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Final Frontier protected!

Rumney Climbers’ Association (RCA) and Access Fund are pleased to announce the successful transfer of Rumney’s Northwest Crags in central New Hampshire to White Mountain National Forest for long-term management and climbing access. Also known as the Final Frontier, this land transfer marks the final step in a multiyear campaign to purchase and permanently protect the final set of privately owned cliffs at Rumney Rocks.

Ian McAfee climbs Plate Tectonics at Rumney’s Northwest Crags, ancestral lands of Abenaki/Abénaquis and Wabanaki Confederacy | © Lee Hansche

The climbing community raised more than $100,000 toward the conservation project, and in 2017 RCA purchased the 85-acre parcel, using a loan from Access Fund’s Climbing Conservation Loan Program (CCLP) to cover the gap and jump-start stewardship improvements. Over the following three years, RCA constructed a new parking lot and trail system.

This conservation effort opened more than 40 new climbing routes, encouraging climbers to disperse and explore, lightening the impact on Rumney’s historically popular walls.

“We’re proud to have partnered with Access Fund to protect the last remaining privately owned climbing at Rumney Rocks for future generations,” says RCA’s Co-president Peter Jackson. “This project has tested the resolve of the community, as it could have fallen apart dozens of times. We persevered, though, and today we’re happy to say that the Northwest Crags are a part of the White Mountain National Forest. We owe a debt of gratitude to all of our donors–especially the Boston and New Hampshire chapters of the Appalachian Mountain Club and the American Alpine Club.”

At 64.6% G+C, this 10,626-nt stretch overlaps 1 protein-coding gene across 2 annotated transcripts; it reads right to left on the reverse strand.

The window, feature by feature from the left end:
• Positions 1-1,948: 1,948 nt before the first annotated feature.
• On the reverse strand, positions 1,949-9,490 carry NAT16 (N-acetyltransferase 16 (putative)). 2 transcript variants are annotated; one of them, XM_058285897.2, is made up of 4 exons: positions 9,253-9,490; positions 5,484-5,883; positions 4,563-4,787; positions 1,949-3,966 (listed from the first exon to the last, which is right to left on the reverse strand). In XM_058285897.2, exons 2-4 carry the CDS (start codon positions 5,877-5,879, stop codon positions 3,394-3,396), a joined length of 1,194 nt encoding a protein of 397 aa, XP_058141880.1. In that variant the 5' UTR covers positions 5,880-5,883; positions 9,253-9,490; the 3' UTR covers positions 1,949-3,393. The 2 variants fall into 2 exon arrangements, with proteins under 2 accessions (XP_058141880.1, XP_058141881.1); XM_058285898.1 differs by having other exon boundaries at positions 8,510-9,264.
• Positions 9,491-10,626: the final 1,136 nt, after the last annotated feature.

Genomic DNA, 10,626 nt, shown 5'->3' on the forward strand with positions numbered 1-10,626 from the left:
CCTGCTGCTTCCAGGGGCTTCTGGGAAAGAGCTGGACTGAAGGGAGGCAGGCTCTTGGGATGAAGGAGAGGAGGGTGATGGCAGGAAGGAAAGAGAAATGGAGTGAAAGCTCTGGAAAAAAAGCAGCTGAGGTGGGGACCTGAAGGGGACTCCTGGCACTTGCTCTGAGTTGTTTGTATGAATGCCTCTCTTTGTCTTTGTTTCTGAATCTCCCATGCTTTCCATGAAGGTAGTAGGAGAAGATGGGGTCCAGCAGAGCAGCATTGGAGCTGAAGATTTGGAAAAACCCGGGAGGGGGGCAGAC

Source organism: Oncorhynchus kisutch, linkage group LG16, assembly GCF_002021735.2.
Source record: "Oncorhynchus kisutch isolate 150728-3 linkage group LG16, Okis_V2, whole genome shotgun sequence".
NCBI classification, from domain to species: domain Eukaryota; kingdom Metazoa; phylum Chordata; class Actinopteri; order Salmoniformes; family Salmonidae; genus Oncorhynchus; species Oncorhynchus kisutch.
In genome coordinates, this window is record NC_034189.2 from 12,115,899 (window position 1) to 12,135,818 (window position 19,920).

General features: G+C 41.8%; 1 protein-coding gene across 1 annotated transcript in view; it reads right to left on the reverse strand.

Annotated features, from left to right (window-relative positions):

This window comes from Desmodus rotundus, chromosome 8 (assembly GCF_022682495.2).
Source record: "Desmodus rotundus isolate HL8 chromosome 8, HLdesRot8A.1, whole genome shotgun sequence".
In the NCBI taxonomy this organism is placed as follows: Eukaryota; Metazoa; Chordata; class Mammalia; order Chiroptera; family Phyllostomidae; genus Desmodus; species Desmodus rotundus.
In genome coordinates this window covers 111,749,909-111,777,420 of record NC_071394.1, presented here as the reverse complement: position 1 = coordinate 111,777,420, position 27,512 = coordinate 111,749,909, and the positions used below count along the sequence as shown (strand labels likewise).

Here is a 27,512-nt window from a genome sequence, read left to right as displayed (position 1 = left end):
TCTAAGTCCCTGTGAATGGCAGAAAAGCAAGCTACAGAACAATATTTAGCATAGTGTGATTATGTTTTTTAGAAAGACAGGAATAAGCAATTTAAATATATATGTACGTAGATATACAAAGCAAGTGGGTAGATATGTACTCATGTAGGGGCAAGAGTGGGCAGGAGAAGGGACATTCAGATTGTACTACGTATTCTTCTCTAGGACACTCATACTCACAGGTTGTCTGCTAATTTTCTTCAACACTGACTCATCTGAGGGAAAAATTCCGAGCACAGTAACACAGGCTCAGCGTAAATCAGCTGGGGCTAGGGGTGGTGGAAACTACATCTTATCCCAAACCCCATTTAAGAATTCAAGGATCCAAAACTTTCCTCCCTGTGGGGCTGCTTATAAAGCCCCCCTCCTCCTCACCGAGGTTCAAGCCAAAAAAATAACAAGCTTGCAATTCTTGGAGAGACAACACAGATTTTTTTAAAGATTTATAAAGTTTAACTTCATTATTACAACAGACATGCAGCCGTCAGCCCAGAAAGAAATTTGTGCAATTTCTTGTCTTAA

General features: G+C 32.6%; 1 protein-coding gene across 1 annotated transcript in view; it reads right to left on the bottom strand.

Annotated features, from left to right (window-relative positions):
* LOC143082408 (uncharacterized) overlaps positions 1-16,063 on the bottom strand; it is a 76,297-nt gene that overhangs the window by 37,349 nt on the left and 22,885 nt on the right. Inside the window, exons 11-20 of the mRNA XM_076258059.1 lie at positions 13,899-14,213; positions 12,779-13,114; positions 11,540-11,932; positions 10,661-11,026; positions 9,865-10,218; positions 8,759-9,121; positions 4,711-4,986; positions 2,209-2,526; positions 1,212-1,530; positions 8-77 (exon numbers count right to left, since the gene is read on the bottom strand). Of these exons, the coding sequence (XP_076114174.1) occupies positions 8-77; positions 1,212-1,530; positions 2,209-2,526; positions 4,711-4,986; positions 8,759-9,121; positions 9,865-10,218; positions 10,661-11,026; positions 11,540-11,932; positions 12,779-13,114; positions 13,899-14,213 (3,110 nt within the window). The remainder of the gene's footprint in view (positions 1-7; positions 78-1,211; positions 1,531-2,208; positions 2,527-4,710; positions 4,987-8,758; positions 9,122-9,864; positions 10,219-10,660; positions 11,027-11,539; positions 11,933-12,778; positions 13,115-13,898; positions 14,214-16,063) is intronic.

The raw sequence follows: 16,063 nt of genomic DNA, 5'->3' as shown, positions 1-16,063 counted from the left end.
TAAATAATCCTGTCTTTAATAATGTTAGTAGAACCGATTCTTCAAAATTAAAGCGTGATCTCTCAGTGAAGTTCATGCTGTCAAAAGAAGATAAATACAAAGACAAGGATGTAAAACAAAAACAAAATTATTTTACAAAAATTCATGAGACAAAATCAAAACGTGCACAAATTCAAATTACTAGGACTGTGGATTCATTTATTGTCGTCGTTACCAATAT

This is the second successful land acquisition project that Access Fund and RCA have collaborated on at Rumney. The first was in 1994, when Access Fund purchased 36 acres containing the Meadows, Parking Lot Wall, 5.8 Crag, and Monsters, after a private landowner had closed the land to climbing. Following the acquisition, Access Fund worked with RCA to construct a parking lot and trails, before transferring the land to White Mountain National Forest for long-term protection and climbing access.

This new transfer of Northwest Crags to White Mountain National Forest is also a success story for the Land and Water Conservation Fund (LWCF), the country’s primary funding source to conserve irreplaceable lands and improve outdoor recreation opportunities. The U.S. Forest Service was able to tap into LWCF funds to acquire the property from RCA for long-term protection. This allowed RCA to repay its $120,000 CCLP loan, enabling Access Fund to reinvest those dollars to save other threatened climbing areas.

“This acquisition turned into a wonderful collaborative success story,” says White Mountain National Forest’s Lands and Realty Program Manager Craig Young. “RCA had the inspiration, along with the expertise and undying technical and financial support from Access Fund, and the amazing support from the local community. In the words of legendary American forester Gifford Pinchot, the property is now conserved for ‘the greatest good of the greatest number in the long run.’”

Unlike most U.S. Forest Service land, climbing at Rumney Rocks is protected with a detailed Climbing Management Plan, which Access Fund, RCA, and White Mountain National Forest partnered to develop. This climbing management plan is one of only two such plans protecting climbing on U.S. Forest Service land (the other is for Pike National Forest in Colorado), and it outlines sustainable climbing policies and solidifies RCA and Access Fund as partners for long-term, climbing-friendly conservation.

“Acquisition of high-quality climbing resources for conservation and public access has been at the core of Access Fund’s mission since the organization was founded in 1991,” says Access Fund’s Northeast Regional Director Mike Morin. “We’re excited to continue working with RCA as they shift their focus to long-term stewardship of this popular climbing destination.”

RCA can now turn its full attention toward sustainability of Rumney Rocks, including trail stewardship and ongoing bolt-replacement efforts. Access Fund and RCA have embarked on the Restore Rumney stewardship campaign and ask the climbing community for its support.


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